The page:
Late July with its typical hot and muggy days has a reputation for a somewhat sluggish summer fishing scene unless you rise before dawn and hit the water early. If you’re disciplined enough to do that, there are a few decent hours of fishing awaiting your arrival each morning.
Such has been the case this week as temperatures lingered in the mid- to upper 90s a few days with light breezes that sometimes never materialized until mid-morning and a lack of air stirring sort of added to the humidity. Some days had cloud cover and a light southwest wind while other days were downright stagnant.
Ready for a change? Not to worry — cooler days are coming, say all the weather forecasters from here to Timbuktu.
Anglers are watching the long-range forecast and anxious to see an approaching cool front that should arrive by this weekend, if not sooner.
Daytime highs will fall and nights are expected to cool down, too.
That’s good news for the Kentucky Lake summer fishing scene.
The weathermen are singing a tune everyone wants to hear; highs will only be in the mid-80s and nighttime temps are expected to fall into the low to mid-60s. Perhaps a little touch of fall will sneak in the door this weekend and early next week if only for a short visit.
That might put a little pep in the step of bass, crappie and catfish anglers who are in need of a break from the summer doldrums.
Lake levels are currently in the 357.7-feet range in the Kentucky Dam sector and slightly lower upstream in the Paris Landing and New Johnsonville area. The readings are down a few inches from last week at this time, which is normal on TVA’s winter drawdown curve for late July.
Surface temperatures reflect the long stretch of hot weather we’ve endured lately as readings are holding in the 86- to 88-degree range. Water color is clear across the reservoir.
The TVA is pushing a little water through Kentucky Dam so that’s keeping a slight current out there on the main Tennessee River channel at times. That scenario is helping catfishermen hold on to a fair bite as boaters work main channel ledges with bottom bumping rigs.
Depths of 30-40 feet are producing a few catfish as anglers rely on nightcrawlers, big minnows, chicken livers, cut shad and catalpa worms.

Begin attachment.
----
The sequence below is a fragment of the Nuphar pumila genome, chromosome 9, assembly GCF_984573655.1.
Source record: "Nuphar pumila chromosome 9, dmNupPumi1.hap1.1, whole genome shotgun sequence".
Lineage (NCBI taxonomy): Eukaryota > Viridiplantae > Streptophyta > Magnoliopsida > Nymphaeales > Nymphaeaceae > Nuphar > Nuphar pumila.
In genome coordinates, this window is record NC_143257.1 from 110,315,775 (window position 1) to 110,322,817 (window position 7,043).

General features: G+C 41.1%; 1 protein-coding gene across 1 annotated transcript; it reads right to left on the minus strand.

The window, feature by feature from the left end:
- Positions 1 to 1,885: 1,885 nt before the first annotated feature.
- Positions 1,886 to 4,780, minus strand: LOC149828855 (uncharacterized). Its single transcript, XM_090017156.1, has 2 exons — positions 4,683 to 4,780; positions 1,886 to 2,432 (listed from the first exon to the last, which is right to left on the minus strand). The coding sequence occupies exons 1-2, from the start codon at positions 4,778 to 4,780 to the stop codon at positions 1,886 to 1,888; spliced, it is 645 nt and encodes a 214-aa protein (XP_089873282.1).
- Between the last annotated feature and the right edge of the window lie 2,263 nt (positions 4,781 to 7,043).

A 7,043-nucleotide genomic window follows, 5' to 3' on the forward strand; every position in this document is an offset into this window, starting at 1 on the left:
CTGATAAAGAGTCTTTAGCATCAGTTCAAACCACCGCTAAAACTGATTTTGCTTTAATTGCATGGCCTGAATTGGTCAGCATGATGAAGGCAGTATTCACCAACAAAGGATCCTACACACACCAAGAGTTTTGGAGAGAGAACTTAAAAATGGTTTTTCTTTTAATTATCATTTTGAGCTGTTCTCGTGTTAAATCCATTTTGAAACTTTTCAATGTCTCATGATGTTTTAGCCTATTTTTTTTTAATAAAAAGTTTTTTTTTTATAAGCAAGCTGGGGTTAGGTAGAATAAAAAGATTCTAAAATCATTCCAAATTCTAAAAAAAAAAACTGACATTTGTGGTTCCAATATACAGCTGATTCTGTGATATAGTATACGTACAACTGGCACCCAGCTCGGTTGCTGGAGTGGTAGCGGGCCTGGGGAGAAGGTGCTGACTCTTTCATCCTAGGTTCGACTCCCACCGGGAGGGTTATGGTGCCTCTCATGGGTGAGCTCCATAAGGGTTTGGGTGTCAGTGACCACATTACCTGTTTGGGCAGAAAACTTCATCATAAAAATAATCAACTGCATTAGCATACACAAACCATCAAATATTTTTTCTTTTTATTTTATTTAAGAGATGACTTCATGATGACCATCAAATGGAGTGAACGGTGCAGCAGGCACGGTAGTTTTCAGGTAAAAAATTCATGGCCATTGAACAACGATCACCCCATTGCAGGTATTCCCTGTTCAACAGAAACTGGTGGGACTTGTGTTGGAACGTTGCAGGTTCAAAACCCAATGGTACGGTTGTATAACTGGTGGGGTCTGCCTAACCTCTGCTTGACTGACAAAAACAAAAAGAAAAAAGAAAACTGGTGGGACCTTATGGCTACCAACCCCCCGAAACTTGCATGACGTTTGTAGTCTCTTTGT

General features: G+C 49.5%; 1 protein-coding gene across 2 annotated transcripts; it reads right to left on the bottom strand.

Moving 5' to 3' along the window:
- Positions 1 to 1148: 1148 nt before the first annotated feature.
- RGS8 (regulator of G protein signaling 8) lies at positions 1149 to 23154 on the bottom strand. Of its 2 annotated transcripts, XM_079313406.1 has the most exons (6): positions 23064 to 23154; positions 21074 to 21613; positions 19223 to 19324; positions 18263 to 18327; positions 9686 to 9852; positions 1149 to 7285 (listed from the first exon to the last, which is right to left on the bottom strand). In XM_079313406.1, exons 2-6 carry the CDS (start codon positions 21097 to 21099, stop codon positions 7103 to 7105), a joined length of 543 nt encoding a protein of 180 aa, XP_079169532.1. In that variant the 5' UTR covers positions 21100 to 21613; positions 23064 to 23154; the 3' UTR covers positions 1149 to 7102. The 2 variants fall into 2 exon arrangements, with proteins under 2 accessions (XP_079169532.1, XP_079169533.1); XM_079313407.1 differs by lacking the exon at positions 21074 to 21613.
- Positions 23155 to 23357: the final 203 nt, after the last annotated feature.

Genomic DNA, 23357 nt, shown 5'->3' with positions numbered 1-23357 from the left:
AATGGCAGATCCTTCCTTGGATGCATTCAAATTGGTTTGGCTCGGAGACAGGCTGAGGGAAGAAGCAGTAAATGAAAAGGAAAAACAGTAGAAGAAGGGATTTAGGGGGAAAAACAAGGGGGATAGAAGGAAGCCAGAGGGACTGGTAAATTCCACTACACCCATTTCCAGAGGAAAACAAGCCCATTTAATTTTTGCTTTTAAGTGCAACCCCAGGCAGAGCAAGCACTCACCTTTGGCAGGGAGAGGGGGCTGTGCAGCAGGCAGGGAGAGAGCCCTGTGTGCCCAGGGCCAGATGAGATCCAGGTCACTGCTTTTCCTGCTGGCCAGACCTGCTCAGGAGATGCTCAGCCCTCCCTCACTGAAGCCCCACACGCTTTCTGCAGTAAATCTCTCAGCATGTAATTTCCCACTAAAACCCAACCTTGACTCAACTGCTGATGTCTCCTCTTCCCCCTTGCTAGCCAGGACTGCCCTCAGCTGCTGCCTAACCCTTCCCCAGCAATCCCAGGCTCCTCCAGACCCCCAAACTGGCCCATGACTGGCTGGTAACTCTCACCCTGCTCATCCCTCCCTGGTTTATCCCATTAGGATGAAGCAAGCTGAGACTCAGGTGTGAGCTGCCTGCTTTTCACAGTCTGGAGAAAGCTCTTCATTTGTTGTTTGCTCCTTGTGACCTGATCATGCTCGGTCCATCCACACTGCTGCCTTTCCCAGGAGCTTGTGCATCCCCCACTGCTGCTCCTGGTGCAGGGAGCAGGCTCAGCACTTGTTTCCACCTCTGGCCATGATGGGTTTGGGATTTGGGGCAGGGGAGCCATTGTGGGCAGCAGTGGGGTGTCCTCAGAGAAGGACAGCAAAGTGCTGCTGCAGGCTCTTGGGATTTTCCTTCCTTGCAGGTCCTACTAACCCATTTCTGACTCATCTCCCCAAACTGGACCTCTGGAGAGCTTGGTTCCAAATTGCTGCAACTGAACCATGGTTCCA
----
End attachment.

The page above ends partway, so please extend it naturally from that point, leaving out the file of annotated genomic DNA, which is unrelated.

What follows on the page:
Mayfly hatches continue up and down the reservoir at times and that has helped some anglers find shallow bass activity while others are casting ultralight tackle and picking up a few bluegill and assorted other species.
When Mother Nature’s buffet hits the lake, it seems several different species show up at the table.
MAYFLIES CAN BE A FACTOR
When mayflies begin falling from overhanging willow limbs there’s usually not only an abundant food source but a shady canopy to go along with it. Odds of finding fish holding in the shady spots and competing for falling flies sets the stage for some pretty good fishing.
From flyrod enthusiasts to bass fishermen who learn to master the art of skipping a Texas rigged craw or worm beneath low spots where finicky fish lay in wait, fishing the mayfly hatch can be rewarding during the sweltering summer periods.
A shallow bite continues for a few bass fishermen who are targeting such areas plus scouting for schools of pin minnows holding around any structure just off the shoreline or island rims. Treelaps or logs that are holding minnows will usually produce a bass, especially if there’s any current pushing the schools of bait into eddies around the structure.
Meanwhile, most bass anglers looking for a big bite are still stalking the main lake ledges and tossing the popular arsenal of big Texas rigged worms, large deep diving crankbaits, Carolina rigs and some swim baits.
Several recent tournaments have recorded a below average bite. Finding hefty stringers has not been in the cards even for some veteran anglers who usually know the whereabouts of midsummer bass.
It’s fair to say the overall summer bite for bass has been tough this year. However, anglers are glad to see the abundance of small baitfish schools coming on and that should help the overall situation as fall approaches.
Summer crappie fishermen are finding a few fish scattered about but not a lot of boats are on the water and braving the heat. Those early risers are catching a few fish and then throwing in the towel by midday if not sooner.
Depths of 18 to 25 feet have been reluctant to give up big numbers of fish although some decent ones have been taken there. Anglers vertical fishing manmade fish attractors in 12 to 15 feet are finding scattered success and having to make a lot of stops to accumulate a decent mess. Limits of fish are not part of the summer fishing scene lately.
Trolling crankbaits along main lake ledges is still a productive technique as some boats and pontoons are doing just that along the open water sandbars and dropoffs. Depths of 12 to 15 feet are holding a few fish and anglers pulling Bandit crankbaits in the shad, white/chartreuse, chrome and blue/chartreuse are landing a mixture of crappie, catfish, white bass and largemouth at times as their pulls cover vast areas.
As cooler days enter the forecast ,anglers best take advantage of it and hit the water this weekend and next week. Cool spells this time of the year are rare, so make the best of it.
STEVE McCADAMS is The Post-Intelligencer’s outdoors writer. His email address is firstname.lastname@example.org.